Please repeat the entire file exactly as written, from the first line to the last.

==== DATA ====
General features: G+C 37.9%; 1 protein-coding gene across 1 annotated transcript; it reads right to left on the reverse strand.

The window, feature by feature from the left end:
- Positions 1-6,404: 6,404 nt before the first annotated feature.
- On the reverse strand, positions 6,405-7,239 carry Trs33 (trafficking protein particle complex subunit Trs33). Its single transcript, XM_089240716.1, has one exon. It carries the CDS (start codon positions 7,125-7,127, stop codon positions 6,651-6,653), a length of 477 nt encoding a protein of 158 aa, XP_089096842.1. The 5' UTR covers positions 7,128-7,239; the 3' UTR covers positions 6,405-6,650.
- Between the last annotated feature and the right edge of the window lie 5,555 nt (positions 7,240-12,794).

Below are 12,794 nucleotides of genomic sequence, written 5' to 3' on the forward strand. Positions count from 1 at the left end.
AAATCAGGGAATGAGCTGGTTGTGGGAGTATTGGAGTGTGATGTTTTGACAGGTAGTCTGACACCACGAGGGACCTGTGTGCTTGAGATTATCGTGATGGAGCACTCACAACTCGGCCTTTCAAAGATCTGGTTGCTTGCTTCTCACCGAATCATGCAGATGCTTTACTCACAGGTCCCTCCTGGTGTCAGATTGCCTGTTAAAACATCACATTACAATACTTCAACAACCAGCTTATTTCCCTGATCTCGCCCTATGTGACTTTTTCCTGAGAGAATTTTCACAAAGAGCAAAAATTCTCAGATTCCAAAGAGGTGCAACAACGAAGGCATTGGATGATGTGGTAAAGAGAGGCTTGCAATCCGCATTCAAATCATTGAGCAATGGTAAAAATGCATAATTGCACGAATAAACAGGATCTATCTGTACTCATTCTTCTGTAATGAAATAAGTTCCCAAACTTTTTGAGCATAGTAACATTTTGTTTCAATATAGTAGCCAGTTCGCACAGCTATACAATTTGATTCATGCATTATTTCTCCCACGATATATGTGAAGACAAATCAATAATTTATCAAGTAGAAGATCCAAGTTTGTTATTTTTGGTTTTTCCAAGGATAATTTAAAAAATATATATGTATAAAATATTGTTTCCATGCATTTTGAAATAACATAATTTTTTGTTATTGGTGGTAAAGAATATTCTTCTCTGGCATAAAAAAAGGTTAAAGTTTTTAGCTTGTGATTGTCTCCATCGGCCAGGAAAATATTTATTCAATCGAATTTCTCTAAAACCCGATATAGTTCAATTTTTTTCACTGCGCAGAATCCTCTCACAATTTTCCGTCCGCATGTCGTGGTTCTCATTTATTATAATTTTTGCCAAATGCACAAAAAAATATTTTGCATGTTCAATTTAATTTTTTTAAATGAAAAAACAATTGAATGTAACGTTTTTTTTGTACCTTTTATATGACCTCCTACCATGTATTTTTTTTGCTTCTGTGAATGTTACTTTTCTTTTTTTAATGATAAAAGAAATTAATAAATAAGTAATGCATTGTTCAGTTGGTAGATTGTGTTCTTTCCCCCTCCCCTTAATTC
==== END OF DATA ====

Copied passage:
General features: G+C 37.9%; 1 protein-coding gene across 1 annotated transcript; it reads right to left on the reverse strand.

The window, feature by feature from the left end:
- Positions 1-6,404: 6,404 nt before the first annotated feature.
- On the reverse strand, positions 6,405-7,239 carry Trs33 (trafficking protein particle complex subunit Trs33). Its single transcript, XM_089240716.1, has one exon. It carries the CDS (start codon positions 7,125-7,127, stop codon positions 6,651-6,653), a length of 477 nt encoding a protein of 158 aa, XP_089096842.1. The 5' UTR covers positions 7,128-7,239; the 3' UTR covers positions 6,405-6,650.
- Between the last annotated feature and the right edge of the window lie 5,555 nt (positions 7,240-12,794).

Below are 12,794 nucleotides of genomic sequence, written 5' to 3' on the forward strand. Positions count from 1 at the left end.
AAATCAGGGAATGAGCTGGTTGTGGGAGTATTGGAGTGTGATGTTTTGACAGGTAGTCTGACACCACGAGGGACCTGTGTGCTTGAGATTATCGTGATGGAGCACTCACAACTCGGCCTTTCAAAGATCTGGTTGCTTGCTTCTCACCGAATCATGCAGATGCTTTACTCACAGGTCCCTCCTGGTGTCAGATTGCCTGTTAAAACATCACATTACAATACTTCAACAACCAGCTTATTTCCCTGATCTCGCCCTATGTGACTTTTTCCTGAGAGAATTTTCACAAAGAGCAAAAATTCTCAGATTCCAAAGAGGTGCAACAACGAAGGCATTGGATGATGTGGTAAAGAGAGGCTTGCAATCCGCATTCAAATCATTGAGCAATGGTAAAAATGCATAATTGCACGAATAAACAGGATCTATCTGTACTCATTCTTCTGTAATGAAATAAGTTCCCAAACTTTTTGAGCATAGTAACATTTTGTTTCAATATAGTAGCCAGTTCGCACAGCTATACAATTTGATTCATGCATTATTTCTCCCACGATATATGTGAAGACAAATCAATAATTTATCAAGTAGAAGATCCAAGTTTGTTATTTTTGGTTTTTCCAAGGATAATTTAAAAAATATATATGTATAAAATATTGTTTCCATGCATTTTGAAATAACATAATTTTTTGTTATTGGTGGTAAAGAATATTCTTCTCTGGCATAAAAAAAGGTTAAAGTTTTTAGCTTGTGATTGTCTCCATCGGCCAGGAAAATATTTATTCAATCGAATTTCTCTAAAACCCGATATAGTTCAATTTTTTTCACTGCGCAGAATCCTCTCACAATTTTCCGTCCGCATGTCGTGGTTCTCATTTATTATAATTTTTGCCAAATGCACAAAAAAATATTTTGCATGTTCAATTTAATTTTTTTAAATGAAAAAACAATTGAATGTAACGTTTTTTTTGTACCTTTTATATGACCTCCTACCATGTATTTTTTTTGCTTCTGTGAATGTTACTTTTCTTTTTTTAATGATAAAAGAAATTAATAAATAAGTAATGCATTGTTCAGTTGGTAGATTGTGTTCTTTCCCCCTCCCCTTAATTC